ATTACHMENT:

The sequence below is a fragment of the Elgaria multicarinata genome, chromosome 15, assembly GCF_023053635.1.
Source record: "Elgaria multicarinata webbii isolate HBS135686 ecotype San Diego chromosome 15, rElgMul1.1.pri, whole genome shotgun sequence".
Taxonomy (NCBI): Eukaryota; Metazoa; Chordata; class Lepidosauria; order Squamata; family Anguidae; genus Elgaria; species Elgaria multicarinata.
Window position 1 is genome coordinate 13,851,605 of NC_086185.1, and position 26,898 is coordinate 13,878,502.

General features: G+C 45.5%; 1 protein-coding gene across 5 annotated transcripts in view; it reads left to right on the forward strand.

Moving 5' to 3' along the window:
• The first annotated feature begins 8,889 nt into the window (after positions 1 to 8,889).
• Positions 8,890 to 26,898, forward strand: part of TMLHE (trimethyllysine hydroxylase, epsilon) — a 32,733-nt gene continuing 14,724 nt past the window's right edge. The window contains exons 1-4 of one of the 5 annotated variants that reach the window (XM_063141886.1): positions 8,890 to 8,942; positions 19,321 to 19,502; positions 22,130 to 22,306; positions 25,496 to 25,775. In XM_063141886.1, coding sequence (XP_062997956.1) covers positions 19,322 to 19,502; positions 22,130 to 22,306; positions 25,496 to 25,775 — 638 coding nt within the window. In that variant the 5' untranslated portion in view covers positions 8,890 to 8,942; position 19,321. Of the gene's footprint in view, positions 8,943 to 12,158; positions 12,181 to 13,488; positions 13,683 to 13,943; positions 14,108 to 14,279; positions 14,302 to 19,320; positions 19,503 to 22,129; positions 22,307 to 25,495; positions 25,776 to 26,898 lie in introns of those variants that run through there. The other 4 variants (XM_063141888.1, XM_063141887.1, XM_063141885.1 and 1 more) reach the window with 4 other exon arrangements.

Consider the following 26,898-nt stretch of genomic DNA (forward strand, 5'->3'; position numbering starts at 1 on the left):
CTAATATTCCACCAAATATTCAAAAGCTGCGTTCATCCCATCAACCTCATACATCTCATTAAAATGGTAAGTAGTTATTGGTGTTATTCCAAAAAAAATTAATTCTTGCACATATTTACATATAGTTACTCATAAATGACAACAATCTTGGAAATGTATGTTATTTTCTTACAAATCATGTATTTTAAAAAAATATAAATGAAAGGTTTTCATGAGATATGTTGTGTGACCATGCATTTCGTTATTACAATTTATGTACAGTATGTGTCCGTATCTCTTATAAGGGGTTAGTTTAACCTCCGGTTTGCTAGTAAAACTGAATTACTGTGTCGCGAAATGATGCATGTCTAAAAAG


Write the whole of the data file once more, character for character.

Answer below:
The sequence below is a fragment of the Elgaria multicarinata genome, chromosome 15, assembly GCF_023053635.1.
Source record: "Elgaria multicarinata webbii isolate HBS135686 ecotype San Diego chromosome 15, rElgMul1.1.pri, whole genome shotgun sequence".
Taxonomy (NCBI): Eukaryota; Metazoa; Chordata; class Lepidosauria; order Squamata; family Anguidae; genus Elgaria; species Elgaria multicarinata.
Window position 1 is genome coordinate 13,851,605 of NC_086185.1, and position 26,898 is coordinate 13,878,502.

General features: G+C 45.5%; 1 protein-coding gene across 5 annotated transcripts in view; it reads left to right on the forward strand.

Moving 5' to 3' along the window:
• The first annotated feature begins 8,889 nt into the window (after positions 1 to 8,889).
• Positions 8,890 to 26,898, forward strand: part of TMLHE (trimethyllysine hydroxylase, epsilon) — a 32,733-nt gene continuing 14,724 nt past the window's right edge. The window contains exons 1-4 of one of the 5 annotated variants that reach the window (XM_063141886.1): positions 8,890 to 8,942; positions 19,321 to 19,502; positions 22,130 to 22,306; positions 25,496 to 25,775. In XM_063141886.1, coding sequence (XP_062997956.1) covers positions 19,322 to 19,502; positions 22,130 to 22,306; positions 25,496 to 25,775 — 638 coding nt within the window. In that variant the 5' untranslated portion in view covers positions 8,890 to 8,942; position 19,321. Of the gene's footprint in view, positions 8,943 to 12,158; positions 12,181 to 13,488; positions 13,683 to 13,943; positions 14,108 to 14,279; positions 14,302 to 19,320; positions 19,503 to 22,129; positions 22,307 to 25,495; positions 25,776 to 26,898 lie in introns of those variants that run through there. The other 4 variants (XM_063141888.1, XM_063141887.1, XM_063141885.1 and 1 more) reach the window with 4 other exon arrangements.

Consider the following 26,898-nt stretch of genomic DNA (forward strand, 5'->3'; position numbering starts at 1 on the left):
CTAATATTCCACCAAATATTCAAAAGCTGCGTTCATCCCATCAACCTCATACATCTCATTAAAATGGTAAGTAGTTATTGGTGTTATTCCAAAAAAAATTAATTCTTGCACATATTTACATATAGTTACTCATAAATGACAACAATCTTGGAAATGTATGTTATTTTCTTACAAATCATGTATTTTAAAAAAATATAAATGAAAGGTTTTCATGAGATATGTTGTGTGACCATGCATTTCGTTATTACAATTTATGTACAGTATGTGTCCGTATCTCTTATAAGGGGTTAGTTTAACCTCCGGTTTGCTAGTAAAACTGAATTACTGTGTCGCGAAATGATGCATGTCTAAAAAG